Tissue culture
Tissue culture is the growth of tissues
Biological tissue
Tissue is a cellular organizational level intermediate between cells and a complete organism. A tissue is an ensemble of cells, not necessarily identical, but from the same origin, that together carry out a specific function. These are called tissues because of their identical functioning...

 or cells
Cell (biology)
The cell is the basic structural and functional unit of all known living organisms. It is the smallest unit of life that is classified as a living thing, and is often called the building block of life. The Alberts text discusses how the "cellular building blocks" move to shape developing embryos....

 separate from the organism. This is typically facilitated via use of a liquid, semi-solid, or solid growth medium
Growth medium
A growth medium or culture medium is a liquid or gel designed to support the growth of microorganisms or cells, or small plants like the moss Physcomitrella patens.There are different types of media for growing different types of cells....

, such as broth or agar. Tissue culture commonly refers to the culture of animal cells and tissues, while the more specific term plant tissue culture
Plant tissue culture
Plant tissue culture is a collection of techniques used to maintain or grow plant cells, tissues or organs under sterile conditions on a nutrient culture medium of known composition. Plant tissue culture is widely used to produce clones of a plant in a method known as micropropagation...

 is being named for the plants.

Historical usage

In 1885 Wilhelm Roux
Wilhelm Roux
Wilhelm Roux was a German zoologist and pioneer of experimental embryology.Roux was born and educated in Jena, Germany where he attended university and studied under Ernst Haeckel. He also attended university in Berlin and Strasbourg and studied under Gustav Schwalbe, Friedrich Daniel von...

 removed a section of the medullary plate of an embryo
An embryo is a multicellular diploid eukaryote in its earliest stage of development, from the time of first cell division until birth, hatching, or germination...

nic chicken
The chicken is a domesticated fowl, a subspecies of the Red Junglefowl. As one of the most common and widespread domestic animals, and with a population of more than 24 billion in 2003, there are more chickens in the world than any other species of bird...

 and maintained it in a warm saline solution for several days, establishing the basic principle of tissue culture.
In 1907 the zoologist Ross Granville Harrison
Ross Granville Harrison
Ross Granville Harrison was an American biologist and anatomist credited as the first to work successfully with artificial tissue culture....

 demonstrated the growth of frog nerve cell processes in a medium of clotted lymph
Lymph is considered a part of the interstitial fluid, the fluid which lies in the interstices of all body tissues. Interstitial fluid becomes lymph when it enters a lymph capillary...

In 1913, E. Steinhardt, C. Israeli, and R. A. Lambert grew vaccinia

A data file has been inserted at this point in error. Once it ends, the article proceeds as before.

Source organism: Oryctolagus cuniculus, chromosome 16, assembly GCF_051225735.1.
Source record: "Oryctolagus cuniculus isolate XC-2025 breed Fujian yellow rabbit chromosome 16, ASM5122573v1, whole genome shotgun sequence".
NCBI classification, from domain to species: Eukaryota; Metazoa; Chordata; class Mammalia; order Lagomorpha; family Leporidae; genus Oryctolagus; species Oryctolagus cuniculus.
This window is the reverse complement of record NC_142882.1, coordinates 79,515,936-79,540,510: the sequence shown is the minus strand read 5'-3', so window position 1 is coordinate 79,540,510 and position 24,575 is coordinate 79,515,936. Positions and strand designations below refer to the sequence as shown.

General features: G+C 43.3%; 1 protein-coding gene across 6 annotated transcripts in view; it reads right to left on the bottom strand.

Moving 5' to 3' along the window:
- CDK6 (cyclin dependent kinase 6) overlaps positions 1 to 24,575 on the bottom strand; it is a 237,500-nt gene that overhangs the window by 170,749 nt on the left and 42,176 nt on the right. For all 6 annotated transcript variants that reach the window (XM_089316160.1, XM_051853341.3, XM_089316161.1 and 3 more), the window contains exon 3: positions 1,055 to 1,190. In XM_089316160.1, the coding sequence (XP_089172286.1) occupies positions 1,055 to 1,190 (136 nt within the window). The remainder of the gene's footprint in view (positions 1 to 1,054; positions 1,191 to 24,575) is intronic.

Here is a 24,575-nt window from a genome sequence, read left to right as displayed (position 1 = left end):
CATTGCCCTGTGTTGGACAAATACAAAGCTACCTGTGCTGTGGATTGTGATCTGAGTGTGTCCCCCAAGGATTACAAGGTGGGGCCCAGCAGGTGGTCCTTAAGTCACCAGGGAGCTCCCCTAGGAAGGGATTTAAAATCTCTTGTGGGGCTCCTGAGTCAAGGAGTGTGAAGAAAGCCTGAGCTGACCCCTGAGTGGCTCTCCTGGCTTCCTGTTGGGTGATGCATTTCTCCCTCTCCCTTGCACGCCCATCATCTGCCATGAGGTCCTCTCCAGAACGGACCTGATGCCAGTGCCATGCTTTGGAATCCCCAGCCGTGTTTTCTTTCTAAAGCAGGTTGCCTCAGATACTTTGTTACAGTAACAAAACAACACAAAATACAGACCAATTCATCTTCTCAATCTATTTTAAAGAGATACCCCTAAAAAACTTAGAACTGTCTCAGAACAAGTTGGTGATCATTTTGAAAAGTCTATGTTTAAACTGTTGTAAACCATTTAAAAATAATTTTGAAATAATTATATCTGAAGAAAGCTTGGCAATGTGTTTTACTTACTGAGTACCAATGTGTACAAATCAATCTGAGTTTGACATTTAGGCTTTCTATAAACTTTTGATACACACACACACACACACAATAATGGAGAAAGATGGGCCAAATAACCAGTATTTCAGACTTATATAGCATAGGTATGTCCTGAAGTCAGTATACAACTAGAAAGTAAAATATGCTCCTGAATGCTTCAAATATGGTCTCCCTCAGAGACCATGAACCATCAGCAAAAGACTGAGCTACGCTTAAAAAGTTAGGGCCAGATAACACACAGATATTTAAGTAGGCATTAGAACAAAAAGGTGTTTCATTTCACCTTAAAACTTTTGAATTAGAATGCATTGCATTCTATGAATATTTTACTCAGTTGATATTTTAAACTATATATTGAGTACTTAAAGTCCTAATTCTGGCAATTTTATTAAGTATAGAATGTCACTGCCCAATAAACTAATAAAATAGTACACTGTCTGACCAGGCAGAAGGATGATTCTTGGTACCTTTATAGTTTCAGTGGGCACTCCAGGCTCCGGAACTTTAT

Vaccinia virus is a large, complex, enveloped virus belonging to the poxvirus family. It has a linear, double-stranded DNA genome approximately 190 kbp in length, and which encodes for approximately 250 genes. The dimensions of the virion are roughly 360 × 270 × 250 nm, with a mass of...

A virus is a small infectious agent that can replicate only inside the living cells of organisms. Viruses infect all types of organisms, from animals and plants to bacteria and archaea...

 in fragments of guinea pig cornea
The cornea is the transparent front part of the eye that covers the iris, pupil, and anterior chamber. Together with the lens, the cornea refracts light, with the cornea accounting for approximately two-thirds of the eye's total optical power. In humans, the refractive power of the cornea is...

l tissue. In 1996, the first use of regenerative tissue was used to replace a small distance of a urethra, which led to the understanding that the technique of obtaining samples of tissue, growing it outside the body without a scaffold, and reapplying it, can be used for only small distances of less than 1 cm.

Modern usage

In modern usage, tissue culture generally refers to the growth of cells from a tissue from a multicellular organism in vitro. These cells may be cells isolated from a donor organism, primary cells, or an immortalised cell line
Immortalised cell line
An immortalised cell line is population of cells from a multicellular organism which would normally not proliferate indefinitely but, due to mutation, have evaded normal cellular senescence and instead can keep undergoing division. The cells can therefore be grown for prolonged periods in vitro...

. The term tissue culture is often used interchangeably with cell culture
Cell culture
Cell culture is the complex process by which cells are grown under controlled conditions. In practice, the term "cell culture" has come to refer to the culturing of cells derived from singlecellular eukaryotes, especially animal cells. However, there are also cultures of plants, fungi and microbes,...

The literal meaning of tissue culture refers to the culturing of tissue pieces, i.e. explant culture
Explant culture
In biology, explant culture is a technique used for the isolation of cells from a piece or pieces of tissue. Tissue harvested in this manner is called an explant...


Tissue culture is an important tool for the study of the biology of cells from multicellular organisms. It provides an in vitro model of the tissue in a well defined environment which can be easily manipulated and analysed.

External links

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